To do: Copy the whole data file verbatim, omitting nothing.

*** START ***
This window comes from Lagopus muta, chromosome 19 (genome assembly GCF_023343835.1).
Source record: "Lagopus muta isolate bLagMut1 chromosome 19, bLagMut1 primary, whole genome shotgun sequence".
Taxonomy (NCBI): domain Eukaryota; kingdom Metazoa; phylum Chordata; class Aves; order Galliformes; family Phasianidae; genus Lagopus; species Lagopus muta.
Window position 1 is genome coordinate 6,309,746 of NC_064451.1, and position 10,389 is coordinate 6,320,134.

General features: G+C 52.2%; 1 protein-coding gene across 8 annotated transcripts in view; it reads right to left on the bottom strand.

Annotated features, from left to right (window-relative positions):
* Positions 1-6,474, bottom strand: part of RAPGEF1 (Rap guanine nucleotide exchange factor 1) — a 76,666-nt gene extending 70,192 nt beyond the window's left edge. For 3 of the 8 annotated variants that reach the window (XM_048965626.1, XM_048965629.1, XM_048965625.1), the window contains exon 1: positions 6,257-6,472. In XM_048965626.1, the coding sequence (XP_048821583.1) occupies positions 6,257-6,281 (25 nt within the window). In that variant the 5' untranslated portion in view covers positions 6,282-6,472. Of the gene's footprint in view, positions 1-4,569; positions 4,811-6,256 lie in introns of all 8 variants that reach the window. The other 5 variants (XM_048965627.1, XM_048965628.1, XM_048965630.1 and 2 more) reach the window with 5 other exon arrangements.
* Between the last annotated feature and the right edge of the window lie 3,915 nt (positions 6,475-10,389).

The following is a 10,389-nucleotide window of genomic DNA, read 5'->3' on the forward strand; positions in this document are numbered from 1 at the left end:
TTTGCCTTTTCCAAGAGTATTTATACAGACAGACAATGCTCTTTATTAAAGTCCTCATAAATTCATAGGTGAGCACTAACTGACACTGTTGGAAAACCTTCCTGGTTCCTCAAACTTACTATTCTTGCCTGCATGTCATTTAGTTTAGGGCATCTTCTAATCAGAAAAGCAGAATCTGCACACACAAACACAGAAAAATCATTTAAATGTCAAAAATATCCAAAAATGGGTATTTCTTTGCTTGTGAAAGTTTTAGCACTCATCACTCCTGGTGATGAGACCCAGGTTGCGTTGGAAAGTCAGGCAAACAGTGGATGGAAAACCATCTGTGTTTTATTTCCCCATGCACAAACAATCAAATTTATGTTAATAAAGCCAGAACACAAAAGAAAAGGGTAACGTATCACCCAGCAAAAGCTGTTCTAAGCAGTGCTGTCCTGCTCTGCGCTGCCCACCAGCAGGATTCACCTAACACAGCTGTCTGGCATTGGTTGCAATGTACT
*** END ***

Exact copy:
This window comes from Lagopus muta, chromosome 19 (genome assembly GCF_023343835.1).
Source record: "Lagopus muta isolate bLagMut1 chromosome 19, bLagMut1 primary, whole genome shotgun sequence".
Taxonomy (NCBI): domain Eukaryota; kingdom Metazoa; phylum Chordata; class Aves; order Galliformes; family Phasianidae; genus Lagopus; species Lagopus muta.
Window position 1 is genome coordinate 6,309,746 of NC_064451.1, and position 10,389 is coordinate 6,320,134.

General features: G+C 52.2%; 1 protein-coding gene across 8 annotated transcripts in view; it reads right to left on the bottom strand.

Annotated features, from left to right (window-relative positions):
* Positions 1-6,474, bottom strand: part of RAPGEF1 (Rap guanine nucleotide exchange factor 1) — a 76,666-nt gene extending 70,192 nt beyond the window's left edge. For 3 of the 8 annotated variants that reach the window (XM_048965626.1, XM_048965629.1, XM_048965625.1), the window contains exon 1: positions 6,257-6,472. In XM_048965626.1, the coding sequence (XP_048821583.1) occupies positions 6,257-6,281 (25 nt within the window). In that variant the 5' untranslated portion in view covers positions 6,282-6,472. Of the gene's footprint in view, positions 1-4,569; positions 4,811-6,256 lie in introns of all 8 variants that reach the window. The other 5 variants (XM_048965627.1, XM_048965628.1, XM_048965630.1 and 2 more) reach the window with 5 other exon arrangements.
* Between the last annotated feature and the right edge of the window lie 3,915 nt (positions 6,475-10,389).

The following is a 10,389-nucleotide window of genomic DNA, read 5'->3' on the forward strand; positions in this document are numbered from 1 at the left end:
TTTGCCTTTTCCAAGAGTATTTATACAGACAGACAATGCTCTTTATTAAAGTCCTCATAAATTCATAGGTGAGCACTAACTGACACTGTTGGAAAACCTTCCTGGTTCCTCAAACTTACTATTCTTGCCTGCATGTCATTTAGTTTAGGGCATCTTCTAATCAGAAAAGCAGAATCTGCACACACAAACACAGAAAAATCATTTAAATGTCAAAAATATCCAAAAATGGGTATTTCTTTGCTTGTGAAAGTTTTAGCACTCATCACTCCTGGTGATGAGACCCAGGTTGCGTTGGAAAGTCAGGCAAACAGTGGATGGAAAACCATCTGTGTTTTATTTCCCCATGCACAAACAATCAAATTTATGTTAATAAAGCCAGAACACAAAAGAAAAGGGTAACGTATCACCCAGCAAAAGCTGTTCTAAGCAGTGCTGTCCTGCTCTGCGCTGCCCACCAGCAGGATTCACCTAACACAGCTGTCTGGCATTGGTTGCAATGTACT